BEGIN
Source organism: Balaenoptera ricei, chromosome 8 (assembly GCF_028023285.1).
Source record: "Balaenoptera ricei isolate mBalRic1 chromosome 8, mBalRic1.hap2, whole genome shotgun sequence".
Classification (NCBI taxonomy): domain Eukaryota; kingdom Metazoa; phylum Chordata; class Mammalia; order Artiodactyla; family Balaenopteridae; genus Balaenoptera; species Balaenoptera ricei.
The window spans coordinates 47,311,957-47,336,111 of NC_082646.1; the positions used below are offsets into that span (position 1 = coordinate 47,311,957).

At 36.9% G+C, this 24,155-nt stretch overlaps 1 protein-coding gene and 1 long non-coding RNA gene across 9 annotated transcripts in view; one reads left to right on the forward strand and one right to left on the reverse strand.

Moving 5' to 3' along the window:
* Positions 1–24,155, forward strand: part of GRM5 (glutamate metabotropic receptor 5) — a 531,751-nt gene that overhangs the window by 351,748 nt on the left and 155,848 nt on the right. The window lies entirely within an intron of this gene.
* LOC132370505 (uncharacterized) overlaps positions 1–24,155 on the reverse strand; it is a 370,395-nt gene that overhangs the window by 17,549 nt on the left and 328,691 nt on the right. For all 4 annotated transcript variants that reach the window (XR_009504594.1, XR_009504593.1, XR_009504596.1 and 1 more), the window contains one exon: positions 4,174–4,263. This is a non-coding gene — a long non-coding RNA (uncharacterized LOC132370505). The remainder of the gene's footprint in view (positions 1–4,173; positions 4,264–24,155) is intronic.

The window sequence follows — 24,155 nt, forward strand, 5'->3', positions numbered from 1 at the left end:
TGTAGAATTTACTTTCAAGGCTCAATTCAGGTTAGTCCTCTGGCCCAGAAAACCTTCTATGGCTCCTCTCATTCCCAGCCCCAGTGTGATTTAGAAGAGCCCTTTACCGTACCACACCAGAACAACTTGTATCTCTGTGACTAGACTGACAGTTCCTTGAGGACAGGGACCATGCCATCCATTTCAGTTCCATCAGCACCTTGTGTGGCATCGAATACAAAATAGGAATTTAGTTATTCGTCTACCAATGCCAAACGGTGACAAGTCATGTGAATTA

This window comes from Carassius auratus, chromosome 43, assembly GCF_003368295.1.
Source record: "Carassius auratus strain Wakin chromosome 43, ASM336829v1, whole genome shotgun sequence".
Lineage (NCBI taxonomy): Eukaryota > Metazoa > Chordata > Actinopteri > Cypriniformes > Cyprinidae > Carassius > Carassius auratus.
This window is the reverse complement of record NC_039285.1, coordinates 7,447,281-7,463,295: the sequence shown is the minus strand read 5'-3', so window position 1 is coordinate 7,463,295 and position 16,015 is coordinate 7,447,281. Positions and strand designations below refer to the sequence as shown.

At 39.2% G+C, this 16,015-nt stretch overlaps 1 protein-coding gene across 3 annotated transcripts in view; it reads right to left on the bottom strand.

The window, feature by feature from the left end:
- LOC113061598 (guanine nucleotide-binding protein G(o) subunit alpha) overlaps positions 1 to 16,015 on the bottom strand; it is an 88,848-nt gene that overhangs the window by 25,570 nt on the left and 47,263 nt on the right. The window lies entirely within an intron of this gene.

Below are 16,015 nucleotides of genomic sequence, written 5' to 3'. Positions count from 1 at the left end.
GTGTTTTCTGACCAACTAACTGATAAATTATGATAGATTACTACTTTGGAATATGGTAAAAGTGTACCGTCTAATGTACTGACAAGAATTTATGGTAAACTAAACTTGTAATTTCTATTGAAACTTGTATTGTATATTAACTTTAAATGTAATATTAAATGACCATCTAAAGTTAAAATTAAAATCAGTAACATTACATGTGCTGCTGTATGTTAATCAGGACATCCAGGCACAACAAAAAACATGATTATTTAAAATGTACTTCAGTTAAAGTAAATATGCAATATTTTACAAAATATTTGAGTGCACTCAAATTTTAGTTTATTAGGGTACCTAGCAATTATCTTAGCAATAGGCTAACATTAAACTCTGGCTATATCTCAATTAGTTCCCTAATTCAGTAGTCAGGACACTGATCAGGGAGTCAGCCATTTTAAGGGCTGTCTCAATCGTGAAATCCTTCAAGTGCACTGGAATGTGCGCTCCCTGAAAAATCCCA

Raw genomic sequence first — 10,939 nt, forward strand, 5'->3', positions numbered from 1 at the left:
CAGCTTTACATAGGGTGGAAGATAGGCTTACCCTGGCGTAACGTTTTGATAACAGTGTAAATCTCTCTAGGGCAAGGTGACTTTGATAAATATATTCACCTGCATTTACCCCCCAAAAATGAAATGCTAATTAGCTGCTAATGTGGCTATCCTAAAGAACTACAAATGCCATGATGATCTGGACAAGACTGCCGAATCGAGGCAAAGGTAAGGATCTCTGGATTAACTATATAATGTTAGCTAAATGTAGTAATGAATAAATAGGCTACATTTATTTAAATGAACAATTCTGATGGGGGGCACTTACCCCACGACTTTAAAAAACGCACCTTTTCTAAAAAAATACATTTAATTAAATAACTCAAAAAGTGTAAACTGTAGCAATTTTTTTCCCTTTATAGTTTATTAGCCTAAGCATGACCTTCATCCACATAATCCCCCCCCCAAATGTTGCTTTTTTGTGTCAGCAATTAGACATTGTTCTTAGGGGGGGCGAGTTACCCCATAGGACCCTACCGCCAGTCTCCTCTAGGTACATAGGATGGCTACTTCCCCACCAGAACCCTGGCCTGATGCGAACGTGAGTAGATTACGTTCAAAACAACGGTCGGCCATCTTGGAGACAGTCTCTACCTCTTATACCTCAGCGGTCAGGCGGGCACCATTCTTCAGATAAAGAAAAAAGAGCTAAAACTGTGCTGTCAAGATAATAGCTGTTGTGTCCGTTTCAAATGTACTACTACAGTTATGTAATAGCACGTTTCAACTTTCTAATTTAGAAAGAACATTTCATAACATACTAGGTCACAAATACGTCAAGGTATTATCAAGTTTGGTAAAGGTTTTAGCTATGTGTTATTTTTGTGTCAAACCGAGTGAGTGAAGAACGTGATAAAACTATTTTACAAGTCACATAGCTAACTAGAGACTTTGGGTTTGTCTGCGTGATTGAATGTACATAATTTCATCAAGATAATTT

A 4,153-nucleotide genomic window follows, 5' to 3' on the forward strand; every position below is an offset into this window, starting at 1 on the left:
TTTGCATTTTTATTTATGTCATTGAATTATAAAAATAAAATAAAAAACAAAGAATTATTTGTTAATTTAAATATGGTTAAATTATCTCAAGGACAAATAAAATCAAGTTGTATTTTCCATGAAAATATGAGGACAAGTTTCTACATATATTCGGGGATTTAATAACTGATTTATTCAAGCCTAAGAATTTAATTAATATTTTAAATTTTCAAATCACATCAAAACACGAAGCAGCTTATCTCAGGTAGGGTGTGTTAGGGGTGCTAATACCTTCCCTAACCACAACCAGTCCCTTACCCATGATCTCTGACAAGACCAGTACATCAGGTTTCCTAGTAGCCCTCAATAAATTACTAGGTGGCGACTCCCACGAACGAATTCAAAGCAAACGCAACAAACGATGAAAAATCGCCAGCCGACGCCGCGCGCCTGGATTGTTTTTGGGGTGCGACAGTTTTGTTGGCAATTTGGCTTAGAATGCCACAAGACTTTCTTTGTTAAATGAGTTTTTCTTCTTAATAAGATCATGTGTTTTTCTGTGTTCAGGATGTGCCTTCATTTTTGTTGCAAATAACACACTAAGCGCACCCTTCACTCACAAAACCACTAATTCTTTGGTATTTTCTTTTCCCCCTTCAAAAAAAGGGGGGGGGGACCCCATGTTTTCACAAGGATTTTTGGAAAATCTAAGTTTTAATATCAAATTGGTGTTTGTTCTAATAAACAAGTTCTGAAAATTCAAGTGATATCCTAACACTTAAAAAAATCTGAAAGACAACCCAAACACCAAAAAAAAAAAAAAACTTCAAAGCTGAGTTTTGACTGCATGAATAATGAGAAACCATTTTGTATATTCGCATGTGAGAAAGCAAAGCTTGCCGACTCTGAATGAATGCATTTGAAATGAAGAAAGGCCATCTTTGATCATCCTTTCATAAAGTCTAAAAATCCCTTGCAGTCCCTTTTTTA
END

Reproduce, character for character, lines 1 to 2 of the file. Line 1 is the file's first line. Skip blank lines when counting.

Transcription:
Source organism: Balaenoptera ricei, chromosome 8 (assembly GCF_028023285.1).
Source record: "Balaenoptera ricei isolate mBalRic1 chromosome 8, mBalRic1.hap2, whole genome shotgun sequence".